VANCOUVER – British Columbia’s chief coroner said illicit drug overdoses have become the leading cause of unnatural death in the province, outpacing fatalities from vehicle crashes.
A new report from the BC Coroner Service identifies 308 illicit drug overdose deaths from January through May of this year, compared with 176 deaths in the same period last year.
Chief Coroner Lisa Lapointe said that overdose deaths could amount to 750 people by the end of 2016 if the trend continues. In comparison, there were 300 fatalities from motor vehicle incidents in the province in 2015.
Health Minister Terry Lake said the government is looking for solutions to stop the soaring number of overdose deaths, including adding more safe-consumption sites, similar to the safe-injection facility in Vancouver’s Downtown Eastside.
Lake said he wants the federal government to reconsider laws that restrict the opening of such facilities in order to allow health authorities to create more of these services.
“We have seen the evidence. We know that we can reduce overdose deaths, we can reduce other related harms, reduce hospitalizations and connect people to services once they’re ready to accept that help.”
The minister said Vancouver Coastal Health is planning to open five safe-consumption sites, and health authorities across the province are looking at similar options.
The province’s public health officer declared a state of emergency in April because of the rising numbers of drug-related deaths.
The report said the number of overdose deaths in May was down slightly from the peak in January, but Lake said it’s too early to determine if that will continue.
“One point is not a trend and so we have to make sure we continue to monitor and continue to do all we can to make sure those numbers start to come down,” he said.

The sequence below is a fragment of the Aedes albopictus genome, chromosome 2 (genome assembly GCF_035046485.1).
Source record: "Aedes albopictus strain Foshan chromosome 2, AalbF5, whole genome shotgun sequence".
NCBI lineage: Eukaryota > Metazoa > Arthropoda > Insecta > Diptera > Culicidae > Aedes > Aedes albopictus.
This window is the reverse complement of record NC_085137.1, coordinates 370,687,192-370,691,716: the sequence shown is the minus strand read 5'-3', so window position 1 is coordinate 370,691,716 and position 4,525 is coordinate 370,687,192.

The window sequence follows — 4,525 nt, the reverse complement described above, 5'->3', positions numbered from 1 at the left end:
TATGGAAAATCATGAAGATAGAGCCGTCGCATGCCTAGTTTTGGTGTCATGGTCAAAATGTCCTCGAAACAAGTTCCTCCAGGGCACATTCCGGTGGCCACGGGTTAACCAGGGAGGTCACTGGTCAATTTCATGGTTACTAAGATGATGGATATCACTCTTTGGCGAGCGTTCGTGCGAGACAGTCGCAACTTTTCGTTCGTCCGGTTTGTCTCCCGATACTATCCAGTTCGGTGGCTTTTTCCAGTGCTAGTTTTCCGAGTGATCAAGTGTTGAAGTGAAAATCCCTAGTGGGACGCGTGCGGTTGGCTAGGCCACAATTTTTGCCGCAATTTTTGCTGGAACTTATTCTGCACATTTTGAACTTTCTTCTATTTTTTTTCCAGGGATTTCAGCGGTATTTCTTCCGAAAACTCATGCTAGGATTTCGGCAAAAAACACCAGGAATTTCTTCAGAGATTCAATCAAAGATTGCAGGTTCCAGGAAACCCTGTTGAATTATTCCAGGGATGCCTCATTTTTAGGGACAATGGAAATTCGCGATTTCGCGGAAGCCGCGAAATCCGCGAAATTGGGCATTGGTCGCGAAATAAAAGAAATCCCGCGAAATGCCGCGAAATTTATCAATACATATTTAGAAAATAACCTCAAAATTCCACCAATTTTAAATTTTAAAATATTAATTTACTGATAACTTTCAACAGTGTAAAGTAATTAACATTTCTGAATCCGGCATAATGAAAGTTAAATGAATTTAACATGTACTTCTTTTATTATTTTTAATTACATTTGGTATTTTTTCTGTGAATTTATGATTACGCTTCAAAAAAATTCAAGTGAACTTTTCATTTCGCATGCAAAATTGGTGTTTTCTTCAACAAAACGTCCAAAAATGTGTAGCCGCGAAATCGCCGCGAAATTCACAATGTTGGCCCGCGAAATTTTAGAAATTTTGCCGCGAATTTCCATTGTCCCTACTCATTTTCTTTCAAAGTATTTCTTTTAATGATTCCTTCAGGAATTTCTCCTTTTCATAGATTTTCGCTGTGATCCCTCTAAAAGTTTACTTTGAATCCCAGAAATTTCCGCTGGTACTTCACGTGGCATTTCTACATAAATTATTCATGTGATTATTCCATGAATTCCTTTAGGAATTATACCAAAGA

To prevent more deaths from overdosing, the BC Centre for Disease Control has distributed 8,000 kits containing the opioid antidote naloxone.
Health Canada removed the prescription status on naloxone in March to improve accessibility.
The kits are now available at over 100 establishments across the province and 1,200 kits have already been used to reverse overdoses, said Dr. Mark Tyndall, executive director of the Centre for Disease Control.
“The option to get it out of pharmacies has also been very helpful and we need to make sure people are aware they can pick it up,” he said.
Tyndall said the kits have a larger dose of the antidote than what was previously prescribed for opioids in order to be effective on the more dangerous substance fentanyl.
The coroner’s report shows fentanyl was involved in 56 per cent of deaths in the first four months of this year compared with just five per cent of drug-related deaths in 2012.
Tyndall said more services are needed, including rapid access to detox programs, to help people with addictions.
The health minister acknowledged there is a gap and said the government is investing in new services and centres for mental health and substance abuse.
However, Lake said “you can’t flip a switch” and it will take time for new services to have an effect.